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Editors' Note

A fan is a truncated fanatic, which is itself the internal enemy of so-called rational Enlightenment thought. Its derivation comes from the Latin word “fanum” or holy place, which is preserved in English through negation: We know it only as profane. So the fan is a devotee in an unbelieving territory. Its object can be either esoteric or a pillar of mass culture, but a fandom is never compulsory. You are never required to become a fan of this or that object in the way that you are required to accept this or that ruling class myth. This element of choice is how being a fan passes as a question of simple consumer taste, the rational (if extreme) behavior of an economic agent. This camouflages the threat of stampede, the readiness for human sacrifice, the zealousness and disregard for pain that fandom can inspire.

Fans aren’t the irrational ones. They know how to seize pleasure from the world and hold tight even as it hurts them. If fandom is simply an obedient response to the signals of the consumer market, it is an obedience which threatens to overrun its master while saying yes. This threat is old: In Alberto Toscano’s book Fanaticism, he traces the larger epithet’s emergence as a boogeyman of the Enlightenment philosophers. Kant and Hegel pick it up from Luther, who used an earlier formation to castigate the ideologues of the peasant armies who rose up against the Church as schwärmerei, or swarmers. The crowd or rabble and their uncontrollable passions swell the concept of the fanatic to something that overwhelms the more thoroughgoing and rational criticism of the philosophers. And in the partially completed world that these haters envisioned, and where we now live, fans persist as the version of the fanatic the market has come to rely on to keep its flagging energy up.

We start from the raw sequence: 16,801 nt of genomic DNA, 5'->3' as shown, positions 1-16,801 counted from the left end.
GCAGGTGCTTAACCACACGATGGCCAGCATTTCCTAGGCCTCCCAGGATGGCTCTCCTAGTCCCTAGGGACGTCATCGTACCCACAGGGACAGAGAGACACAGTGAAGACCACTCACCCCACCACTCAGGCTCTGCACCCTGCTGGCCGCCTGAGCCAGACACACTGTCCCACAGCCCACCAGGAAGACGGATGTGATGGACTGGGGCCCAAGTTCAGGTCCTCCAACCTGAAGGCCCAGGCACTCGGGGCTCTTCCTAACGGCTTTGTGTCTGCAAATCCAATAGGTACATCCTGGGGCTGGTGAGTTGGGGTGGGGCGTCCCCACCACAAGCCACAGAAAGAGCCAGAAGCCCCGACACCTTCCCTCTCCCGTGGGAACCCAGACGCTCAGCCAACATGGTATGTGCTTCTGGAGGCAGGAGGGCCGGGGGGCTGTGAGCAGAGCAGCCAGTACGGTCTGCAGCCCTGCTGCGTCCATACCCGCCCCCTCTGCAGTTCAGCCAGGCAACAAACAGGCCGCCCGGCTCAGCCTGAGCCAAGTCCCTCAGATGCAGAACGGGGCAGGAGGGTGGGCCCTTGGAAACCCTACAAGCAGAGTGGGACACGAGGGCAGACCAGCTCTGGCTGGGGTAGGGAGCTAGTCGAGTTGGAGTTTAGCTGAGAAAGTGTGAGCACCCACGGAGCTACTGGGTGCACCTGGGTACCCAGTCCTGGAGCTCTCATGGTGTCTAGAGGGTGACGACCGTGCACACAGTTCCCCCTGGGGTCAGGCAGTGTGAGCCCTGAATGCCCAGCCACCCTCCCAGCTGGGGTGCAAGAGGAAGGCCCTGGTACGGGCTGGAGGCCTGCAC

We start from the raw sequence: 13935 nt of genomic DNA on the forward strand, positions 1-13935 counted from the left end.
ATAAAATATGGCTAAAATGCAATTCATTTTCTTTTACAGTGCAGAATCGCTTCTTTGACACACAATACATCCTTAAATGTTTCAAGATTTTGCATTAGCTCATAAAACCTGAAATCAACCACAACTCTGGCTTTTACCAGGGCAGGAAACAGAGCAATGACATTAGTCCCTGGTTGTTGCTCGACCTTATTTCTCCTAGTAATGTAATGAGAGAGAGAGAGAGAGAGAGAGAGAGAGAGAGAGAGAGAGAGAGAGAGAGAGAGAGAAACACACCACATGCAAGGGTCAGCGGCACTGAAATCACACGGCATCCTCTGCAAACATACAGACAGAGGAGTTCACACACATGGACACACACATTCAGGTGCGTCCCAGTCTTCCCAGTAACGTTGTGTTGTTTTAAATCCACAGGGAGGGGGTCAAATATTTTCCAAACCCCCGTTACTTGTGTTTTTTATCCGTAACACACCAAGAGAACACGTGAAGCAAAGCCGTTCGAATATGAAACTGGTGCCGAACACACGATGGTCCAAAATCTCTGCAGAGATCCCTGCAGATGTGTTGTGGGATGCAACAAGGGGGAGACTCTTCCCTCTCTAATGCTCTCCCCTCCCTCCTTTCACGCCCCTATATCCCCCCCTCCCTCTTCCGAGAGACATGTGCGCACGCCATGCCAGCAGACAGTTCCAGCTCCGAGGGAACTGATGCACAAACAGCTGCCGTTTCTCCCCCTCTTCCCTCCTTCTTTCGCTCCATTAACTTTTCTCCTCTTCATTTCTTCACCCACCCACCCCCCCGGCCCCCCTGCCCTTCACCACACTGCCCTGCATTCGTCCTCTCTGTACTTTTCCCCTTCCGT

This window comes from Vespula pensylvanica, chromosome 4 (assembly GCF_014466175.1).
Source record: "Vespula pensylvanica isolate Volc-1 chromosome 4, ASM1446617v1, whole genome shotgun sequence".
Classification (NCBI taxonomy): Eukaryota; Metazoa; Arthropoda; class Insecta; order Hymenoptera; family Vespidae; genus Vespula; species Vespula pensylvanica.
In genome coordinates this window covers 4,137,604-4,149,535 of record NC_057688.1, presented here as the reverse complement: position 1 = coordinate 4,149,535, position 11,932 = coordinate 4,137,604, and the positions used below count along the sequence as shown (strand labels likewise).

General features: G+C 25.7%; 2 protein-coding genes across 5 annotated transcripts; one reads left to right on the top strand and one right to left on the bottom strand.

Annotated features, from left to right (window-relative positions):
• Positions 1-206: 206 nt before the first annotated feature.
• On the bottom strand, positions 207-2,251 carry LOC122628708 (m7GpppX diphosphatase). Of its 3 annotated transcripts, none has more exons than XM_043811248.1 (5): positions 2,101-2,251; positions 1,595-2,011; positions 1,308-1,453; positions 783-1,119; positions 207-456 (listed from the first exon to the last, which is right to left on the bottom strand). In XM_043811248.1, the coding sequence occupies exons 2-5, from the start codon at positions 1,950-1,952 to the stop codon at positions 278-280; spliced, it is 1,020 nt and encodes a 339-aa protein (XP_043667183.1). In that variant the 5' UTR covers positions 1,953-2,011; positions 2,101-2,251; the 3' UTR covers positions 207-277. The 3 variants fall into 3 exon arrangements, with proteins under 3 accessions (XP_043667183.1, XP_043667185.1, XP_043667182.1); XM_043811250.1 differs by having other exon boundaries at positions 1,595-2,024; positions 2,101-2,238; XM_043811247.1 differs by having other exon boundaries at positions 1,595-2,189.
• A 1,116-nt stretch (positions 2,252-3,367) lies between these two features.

On this market, billions of dollars are circulated in the hopes of capturing buyers and converting them into loyal subjects whose identification with the commodities they buy becomes more than contingent or disposable. The outward signs of this kind of identification can be treated with mild disgust, if the fans are poor, or Black, or women — see the difficulty the media has had with countenancing the Beyhive — and with mild solemnity, if those fans are whiter men: see the spontaneous respect for the shrines erected outside Apple stores after Steve Jobs’s death. As always, these discrepancies are about which fandoms you see and which ones you are a part of.